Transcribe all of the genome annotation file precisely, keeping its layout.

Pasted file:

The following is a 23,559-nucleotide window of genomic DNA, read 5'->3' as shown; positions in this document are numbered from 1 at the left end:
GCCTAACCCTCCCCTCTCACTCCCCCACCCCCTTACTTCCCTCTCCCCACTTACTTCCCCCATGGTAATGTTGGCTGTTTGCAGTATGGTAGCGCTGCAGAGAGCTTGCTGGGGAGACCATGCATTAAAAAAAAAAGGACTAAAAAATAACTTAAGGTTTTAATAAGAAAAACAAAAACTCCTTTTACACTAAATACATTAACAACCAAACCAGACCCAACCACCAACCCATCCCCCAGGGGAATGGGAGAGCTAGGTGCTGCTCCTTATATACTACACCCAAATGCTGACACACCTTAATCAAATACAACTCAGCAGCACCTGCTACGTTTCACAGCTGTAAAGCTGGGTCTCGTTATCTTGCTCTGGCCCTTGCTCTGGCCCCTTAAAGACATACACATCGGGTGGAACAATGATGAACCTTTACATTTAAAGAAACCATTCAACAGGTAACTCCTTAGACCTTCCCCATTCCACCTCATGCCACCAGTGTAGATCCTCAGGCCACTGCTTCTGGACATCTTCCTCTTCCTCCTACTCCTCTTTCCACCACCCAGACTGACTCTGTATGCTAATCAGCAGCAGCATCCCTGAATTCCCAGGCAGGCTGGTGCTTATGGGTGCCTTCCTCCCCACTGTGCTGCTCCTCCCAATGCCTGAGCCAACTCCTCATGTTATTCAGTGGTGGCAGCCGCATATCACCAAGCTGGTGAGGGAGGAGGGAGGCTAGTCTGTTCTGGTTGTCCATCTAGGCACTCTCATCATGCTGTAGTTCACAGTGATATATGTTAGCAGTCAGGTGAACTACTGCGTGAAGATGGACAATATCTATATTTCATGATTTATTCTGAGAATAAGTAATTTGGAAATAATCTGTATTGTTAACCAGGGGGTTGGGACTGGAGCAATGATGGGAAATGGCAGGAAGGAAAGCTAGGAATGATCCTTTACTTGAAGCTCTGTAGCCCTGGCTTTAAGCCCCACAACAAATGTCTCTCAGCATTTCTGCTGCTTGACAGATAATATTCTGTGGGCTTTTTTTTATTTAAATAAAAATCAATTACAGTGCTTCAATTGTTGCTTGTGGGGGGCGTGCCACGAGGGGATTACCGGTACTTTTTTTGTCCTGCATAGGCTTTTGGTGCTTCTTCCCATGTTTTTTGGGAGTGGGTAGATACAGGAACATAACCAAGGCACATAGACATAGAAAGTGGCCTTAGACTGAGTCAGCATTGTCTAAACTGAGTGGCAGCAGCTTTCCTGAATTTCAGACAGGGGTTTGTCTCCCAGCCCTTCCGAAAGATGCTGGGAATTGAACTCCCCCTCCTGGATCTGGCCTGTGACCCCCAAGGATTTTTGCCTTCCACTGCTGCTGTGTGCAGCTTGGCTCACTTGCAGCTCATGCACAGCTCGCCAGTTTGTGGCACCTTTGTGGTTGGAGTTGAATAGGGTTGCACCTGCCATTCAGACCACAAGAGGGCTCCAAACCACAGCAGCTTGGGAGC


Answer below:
The following is a 23,559-nucleotide window of genomic DNA, read 5'->3' as shown; positions in this document are numbered from 1 at the left end:
GCCTAACCCTCCCCTCTCACTCCCCCACCCCCTTACTTCCCTCTCCCCACTTACTTCCCCCATGGTAATGTTGGCTGTTTGCAGTATGGTAGCGCTGCAGAGAGCTTGCTGGGGAGACCATGCATTAAAAAAAAAAGGACTAAAAAATAACTTAAGGTTTTAATAAGAAAAACAAAAACTCCTTTTACACTAAATACATTAACAACCAAACCAGACCCAACCACCAACCCATCCCCCAGGGGAATGGGAGAGCTAGGTGCTGCTCCTTATATACTACACCCAAATGCTGACACACCTTAATCAAATACAACTCAGCAGCACCTGCTACGTTTCACAGCTGTAAAGCTGGGTCTCGTTATCTTGCTCTGGCCCTTGCTCTGGCCCCTTAAAGACATACACATCGGGTGGAACAATGATGAACCTTTACATTTAAAGAAACCATTCAACAGGTAACTCCTTAGACCTTCCCCATTCCACCTCATGCCACCAGTGTAGATCCTCAGGCCACTGCTTCTGGACATCTTCCTCTTCCTCCTACTCCTCTTTCCACCACCCAGACTGACTCTGTATGCTAATCAGCAGCAGCATCCCTGAATTCCCAGGCAGGCTGGTGCTTATGGGTGCCTTCCTCCCCACTGTGCTGCTCCTCCCAATGCCTGAGCCAACTCCTCATGTTATTCAGTGGTGGCAGCCGCATATCACCAAGCTGGTGAGGGAGGAGGGAGGCTAGTCTGTTCTGGTTGTCCATCTAGGCACTCTCATCATGCTGTAGTTCACAGTGATATATGTTAGCAGTCAGGTGAACTACTGCGTGAAGATGGACAATATCTATATTTCATGATTTATTCTGAGAATAAGTAATTTGGAAATAATCTGTATTGTTAACCAGGGGGTTGGGACTGGAGCAATGATGGGAAATGGCAGGAAGGAAAGCTAGGAATGATCCTTTACTTGAAGCTCTGTAGCCCTGGCTTTAAGCCCCACAACAAATGTCTCTCAGCATTTCTGCTGCTTGACAGATAATATTCTGTGGGCTTTTTTTTATTTAAATAAAAATCAATTACAGTGCTTCAATTGTTGCTTGTGGGGGGCGTGCCACGAGGGGATTACCGGTACTTTTTTTGTCCTGCATAGGCTTTTGGTGCTTCTTCCCATGTTTTTTGGGAGTGGGTAGATACAGGAACATAACCAAGGCACATAGACATAGAAAGTGGCCTTAGACTGAGTCAGCATTGTCTAAACTGAGTGGCAGCAGCTTTCCTGAATTTCAGACAGGGGTTTGTCTCCCAGCCCTTCCGAAAGATGCTGGGAATTGAACTCCCCCTCCTGGATCTGGCCTGTGACCCCCAAGGATTTTTGCCTTCCACTGCTGCTGTGTGCAGCTTGGCTCACTTGCAGCTCATGCACAGCTCGCCAGTTTGTGGCACCTTTGTGGTTGGAGTTGAATAGGGTTGCACCTGCCATTCAGACCACAAGAGGGCTCCAAACCACAGCAGCTTGGGAGC